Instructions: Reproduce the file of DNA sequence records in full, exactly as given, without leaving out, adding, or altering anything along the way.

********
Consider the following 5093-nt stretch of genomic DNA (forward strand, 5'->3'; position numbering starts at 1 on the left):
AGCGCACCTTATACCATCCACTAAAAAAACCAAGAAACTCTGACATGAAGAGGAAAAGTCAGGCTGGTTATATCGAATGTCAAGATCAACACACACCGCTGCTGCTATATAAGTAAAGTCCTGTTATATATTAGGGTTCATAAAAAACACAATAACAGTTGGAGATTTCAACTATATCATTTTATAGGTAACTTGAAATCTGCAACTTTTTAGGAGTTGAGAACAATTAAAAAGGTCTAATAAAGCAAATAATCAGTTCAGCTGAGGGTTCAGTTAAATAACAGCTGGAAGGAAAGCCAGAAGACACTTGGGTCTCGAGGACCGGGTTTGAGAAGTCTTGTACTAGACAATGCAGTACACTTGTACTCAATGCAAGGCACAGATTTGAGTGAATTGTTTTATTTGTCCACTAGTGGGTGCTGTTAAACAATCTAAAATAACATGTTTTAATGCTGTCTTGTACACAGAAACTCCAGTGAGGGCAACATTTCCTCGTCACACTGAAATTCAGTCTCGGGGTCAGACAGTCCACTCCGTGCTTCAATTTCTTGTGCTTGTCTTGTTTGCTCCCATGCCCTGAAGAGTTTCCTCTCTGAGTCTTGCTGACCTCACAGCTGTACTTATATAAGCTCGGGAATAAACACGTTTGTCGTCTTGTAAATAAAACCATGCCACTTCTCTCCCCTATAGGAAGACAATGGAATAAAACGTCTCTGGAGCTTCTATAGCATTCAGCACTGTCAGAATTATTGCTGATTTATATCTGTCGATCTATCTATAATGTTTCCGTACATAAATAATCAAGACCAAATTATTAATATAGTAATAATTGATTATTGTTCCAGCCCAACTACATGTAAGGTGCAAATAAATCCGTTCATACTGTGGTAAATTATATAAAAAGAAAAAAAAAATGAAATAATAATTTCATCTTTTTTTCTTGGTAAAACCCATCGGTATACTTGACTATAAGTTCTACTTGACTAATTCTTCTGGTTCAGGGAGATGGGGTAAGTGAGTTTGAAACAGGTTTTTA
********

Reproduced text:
Consider the following 5093-nt stretch of genomic DNA (forward strand, 5'->3'; position numbering starts at 1 on the left):
AGCGCACCTTATACCATCCACTAAAAAAACCAAGAAACTCTGACATGAAGAGGAAAAGTCAGGCTGGTTATATCGAATGTCAAGATCAACACACACCGCTGCTGCTATATAAGTAAAGTCCTGTTATATATTAGGGTTCATAAAAAACACAATAACAGTTGGAGATTTCAACTATATCATTTTATAGGTAACTTGAAATCTGCAACTTTTTAGGAGTTGAGAACAATTAAAAAGGTCTAATAAAGCAAATAATCAGTTCAGCTGAGGGTTCAGTTAAATAACAGCTGGAAGGAAAGCCAGAAGACACTTGGGTCTCGAGGACCGGGTTTGAGAAGTCTTGTACTAGACAATGCAGTACACTTGTACTCAATGCAAGGCACAGATTTGAGTGAATTGTTTTATTTGTCCACTAGTGGGTGCTGTTAAACAATCTAAAATAACATGTTTTAATGCTGTCTTGTACACAGAAACTCCAGTGAGGGCAACATTTCCTCGTCACACTGAAATTCAGTCTCGGGGTCAGACAGTCCACTCCGTGCTTCAATTTCTTGTGCTTGTCTTGTTTGCTCCCATGCCCTGAAGAGTTTCCTCTCTGAGTCTTGCTGACCTCACAGCTGTACTTATATAAGCTCGGGAATAAACACGTTTGTCGTCTTGTAAATAAAACCATGCCACTTCTCTCCCCTATAGGAAGACAATGGAATAAAACGTCTCTGGAGCTTCTATAGCATTCAGCACTGTCAGAATTATTGCTGATTTATATCTGTCGATCTATCTATAATGTTTCCGTACATAAATAATCAAGACCAAATTATTAATATAGTAATAATTGATTATTGTTCCAGCCCAACTACATGTAAGGTGCAAATAAATCCGTTCATACTGTGGTAAATTATATAAAAAGAAAAAAAAAATGAAATAATAATTTCATCTTTTTTTCTTGGTAAAACCCATCGGTATACTTGACTATAAGTTCTACTTGACTAATTCTTCTGGTTCAGGGAGATGGGGTAAGTGAGTTTGAAACAGGTTTTTA